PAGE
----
Planting trees is the best way to add the "bones" to your landscape. Maples are a popular landscape choice for their fall color. Useful in the home or commercial landscapes, they provide shade, serve as windbreaks, clean the air and provide wildlife habitat.
Ways They Are Sold
There are three main ways to buy maples, balled and burlapped (B&B), container-potted or bare root. Container type, or lack of container in the case of bare-root maples, determines when you plant.
Best Time for Balled and Burlapped Maples
Balled and burlapped maples are cut from the ground and have reduced rootballs. Plant them before spring top growth begins. Late winter (February) through early spring (March, April) are the best months. Planting early in fall is acceptable because leaf and shoot growth has slowed.
Best Time for Field-Potted Maples
Field-potted maples are field grown, then dug up and containerized for sale, usually in spring. Plant maples potted in field soil immediately. The soil in the container will not support good growth.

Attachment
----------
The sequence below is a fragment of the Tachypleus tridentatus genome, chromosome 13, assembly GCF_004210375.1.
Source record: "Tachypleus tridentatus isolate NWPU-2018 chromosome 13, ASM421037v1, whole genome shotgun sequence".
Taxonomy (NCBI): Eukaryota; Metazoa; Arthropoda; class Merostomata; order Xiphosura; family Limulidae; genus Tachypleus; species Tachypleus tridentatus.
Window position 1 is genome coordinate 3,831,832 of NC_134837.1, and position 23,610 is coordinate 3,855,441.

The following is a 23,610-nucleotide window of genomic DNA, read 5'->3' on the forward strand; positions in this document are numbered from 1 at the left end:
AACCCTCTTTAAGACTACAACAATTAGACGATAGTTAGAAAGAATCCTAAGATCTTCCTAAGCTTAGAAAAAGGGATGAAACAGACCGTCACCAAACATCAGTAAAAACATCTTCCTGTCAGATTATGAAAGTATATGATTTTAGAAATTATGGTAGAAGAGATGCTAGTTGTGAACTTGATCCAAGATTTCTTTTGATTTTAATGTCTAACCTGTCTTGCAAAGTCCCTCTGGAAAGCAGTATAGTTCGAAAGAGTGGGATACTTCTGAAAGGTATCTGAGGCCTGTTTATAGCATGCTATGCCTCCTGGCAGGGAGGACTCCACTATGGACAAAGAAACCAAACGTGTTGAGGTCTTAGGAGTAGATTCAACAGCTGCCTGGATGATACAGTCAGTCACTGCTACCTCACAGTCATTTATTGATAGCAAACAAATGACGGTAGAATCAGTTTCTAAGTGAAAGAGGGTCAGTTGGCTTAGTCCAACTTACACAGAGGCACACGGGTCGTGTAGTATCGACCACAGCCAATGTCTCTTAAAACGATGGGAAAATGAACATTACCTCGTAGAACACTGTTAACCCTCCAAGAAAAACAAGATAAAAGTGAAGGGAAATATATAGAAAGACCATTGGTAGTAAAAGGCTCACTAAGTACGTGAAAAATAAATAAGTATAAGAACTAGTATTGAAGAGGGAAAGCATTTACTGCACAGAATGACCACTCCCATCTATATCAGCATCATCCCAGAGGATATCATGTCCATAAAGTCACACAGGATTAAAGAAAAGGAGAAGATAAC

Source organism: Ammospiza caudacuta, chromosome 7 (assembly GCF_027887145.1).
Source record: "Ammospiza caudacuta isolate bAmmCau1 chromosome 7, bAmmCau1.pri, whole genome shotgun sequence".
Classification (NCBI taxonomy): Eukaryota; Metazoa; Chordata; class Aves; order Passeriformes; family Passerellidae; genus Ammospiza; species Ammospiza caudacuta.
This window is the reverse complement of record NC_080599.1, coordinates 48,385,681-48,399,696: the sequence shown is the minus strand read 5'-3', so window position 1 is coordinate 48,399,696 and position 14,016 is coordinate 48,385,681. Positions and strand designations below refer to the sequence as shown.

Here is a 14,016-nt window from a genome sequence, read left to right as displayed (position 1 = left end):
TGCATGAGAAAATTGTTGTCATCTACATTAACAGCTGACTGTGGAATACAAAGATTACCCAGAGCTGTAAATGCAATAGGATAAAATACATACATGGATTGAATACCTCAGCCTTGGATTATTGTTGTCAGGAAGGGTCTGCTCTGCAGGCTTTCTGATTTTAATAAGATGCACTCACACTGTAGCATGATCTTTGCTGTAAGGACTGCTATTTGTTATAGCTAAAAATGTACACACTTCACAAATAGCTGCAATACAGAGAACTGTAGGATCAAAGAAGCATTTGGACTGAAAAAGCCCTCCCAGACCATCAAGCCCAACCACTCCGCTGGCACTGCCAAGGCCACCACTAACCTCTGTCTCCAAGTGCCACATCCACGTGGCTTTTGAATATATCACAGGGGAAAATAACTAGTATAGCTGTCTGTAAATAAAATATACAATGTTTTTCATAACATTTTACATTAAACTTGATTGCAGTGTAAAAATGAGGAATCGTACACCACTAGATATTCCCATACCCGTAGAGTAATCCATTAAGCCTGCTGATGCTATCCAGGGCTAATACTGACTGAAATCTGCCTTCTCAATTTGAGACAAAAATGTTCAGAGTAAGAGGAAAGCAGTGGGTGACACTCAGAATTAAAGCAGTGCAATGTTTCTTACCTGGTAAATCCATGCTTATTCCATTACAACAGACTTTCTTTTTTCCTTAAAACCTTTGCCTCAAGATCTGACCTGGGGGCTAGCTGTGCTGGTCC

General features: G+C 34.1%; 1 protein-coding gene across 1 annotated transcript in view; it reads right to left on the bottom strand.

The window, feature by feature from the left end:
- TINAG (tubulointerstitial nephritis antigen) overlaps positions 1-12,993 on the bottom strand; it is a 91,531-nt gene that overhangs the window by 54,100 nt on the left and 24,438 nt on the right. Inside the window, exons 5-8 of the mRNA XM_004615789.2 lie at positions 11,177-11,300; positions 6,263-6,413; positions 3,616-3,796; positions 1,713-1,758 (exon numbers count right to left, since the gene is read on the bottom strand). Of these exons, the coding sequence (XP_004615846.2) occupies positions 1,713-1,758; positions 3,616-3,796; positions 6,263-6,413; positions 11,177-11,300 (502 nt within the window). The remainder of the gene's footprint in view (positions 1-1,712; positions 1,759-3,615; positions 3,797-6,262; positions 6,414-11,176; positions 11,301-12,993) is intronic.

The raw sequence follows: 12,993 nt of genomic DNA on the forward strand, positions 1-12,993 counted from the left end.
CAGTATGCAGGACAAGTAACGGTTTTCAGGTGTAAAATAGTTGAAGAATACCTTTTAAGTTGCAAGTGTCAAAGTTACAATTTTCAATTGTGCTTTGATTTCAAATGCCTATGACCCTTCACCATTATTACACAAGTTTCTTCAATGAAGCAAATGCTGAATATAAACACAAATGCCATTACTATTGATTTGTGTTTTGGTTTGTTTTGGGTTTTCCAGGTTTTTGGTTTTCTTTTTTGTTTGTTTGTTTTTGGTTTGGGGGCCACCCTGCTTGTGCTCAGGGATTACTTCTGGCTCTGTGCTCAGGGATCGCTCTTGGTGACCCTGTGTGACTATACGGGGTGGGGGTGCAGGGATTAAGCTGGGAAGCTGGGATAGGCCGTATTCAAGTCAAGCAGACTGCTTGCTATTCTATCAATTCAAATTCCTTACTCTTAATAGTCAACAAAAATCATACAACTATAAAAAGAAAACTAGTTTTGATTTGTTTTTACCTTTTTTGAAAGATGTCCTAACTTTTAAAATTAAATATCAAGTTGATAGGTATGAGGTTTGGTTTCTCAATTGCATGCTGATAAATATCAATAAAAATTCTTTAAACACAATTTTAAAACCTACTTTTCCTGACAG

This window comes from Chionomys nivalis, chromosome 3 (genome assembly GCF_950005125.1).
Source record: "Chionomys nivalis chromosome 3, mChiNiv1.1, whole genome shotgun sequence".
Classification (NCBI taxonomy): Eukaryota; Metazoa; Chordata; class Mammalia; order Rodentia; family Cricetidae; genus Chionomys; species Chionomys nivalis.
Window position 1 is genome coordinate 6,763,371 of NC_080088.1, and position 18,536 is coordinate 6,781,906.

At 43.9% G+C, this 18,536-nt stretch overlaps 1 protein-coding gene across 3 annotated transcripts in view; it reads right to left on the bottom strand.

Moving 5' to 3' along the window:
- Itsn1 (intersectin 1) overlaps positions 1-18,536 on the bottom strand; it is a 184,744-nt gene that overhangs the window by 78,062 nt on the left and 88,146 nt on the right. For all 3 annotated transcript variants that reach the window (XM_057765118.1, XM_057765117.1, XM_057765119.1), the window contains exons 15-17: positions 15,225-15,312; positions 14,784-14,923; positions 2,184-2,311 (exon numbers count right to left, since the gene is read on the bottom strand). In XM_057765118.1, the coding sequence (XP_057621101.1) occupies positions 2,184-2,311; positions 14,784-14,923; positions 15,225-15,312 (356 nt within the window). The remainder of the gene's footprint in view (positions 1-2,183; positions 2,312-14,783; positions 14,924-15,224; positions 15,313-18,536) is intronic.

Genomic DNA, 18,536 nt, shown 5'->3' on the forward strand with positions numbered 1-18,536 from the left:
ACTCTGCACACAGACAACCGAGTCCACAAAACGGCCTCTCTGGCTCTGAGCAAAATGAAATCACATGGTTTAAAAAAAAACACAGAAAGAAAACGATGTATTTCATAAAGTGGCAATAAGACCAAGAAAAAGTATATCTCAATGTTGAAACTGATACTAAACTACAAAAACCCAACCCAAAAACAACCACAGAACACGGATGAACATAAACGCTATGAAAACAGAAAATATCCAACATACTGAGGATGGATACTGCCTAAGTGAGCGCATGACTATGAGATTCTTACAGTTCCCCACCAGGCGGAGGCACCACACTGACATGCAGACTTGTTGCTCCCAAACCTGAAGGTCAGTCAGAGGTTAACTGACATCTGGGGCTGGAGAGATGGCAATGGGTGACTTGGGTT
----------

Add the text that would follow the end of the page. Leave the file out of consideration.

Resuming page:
Best Time for Container-Grown Maples
Since there is little root disturbance, maples that are entirely container grown can be planted spring through early fall. The best time is while the plant is still dormant, because roots grow into the surrounding soil slowly. The slow root growth will not support rapid spring leaf and shoot growth.
Best Time for Bare-Root Maples
Plant bare-root maples during dormancy so roots become established before top growth starts. Late winter through early spring is best depending on your climate. Use Nation Oceanic and Atmospheric Administration freeze/frost maps to determine the last frost date for your area.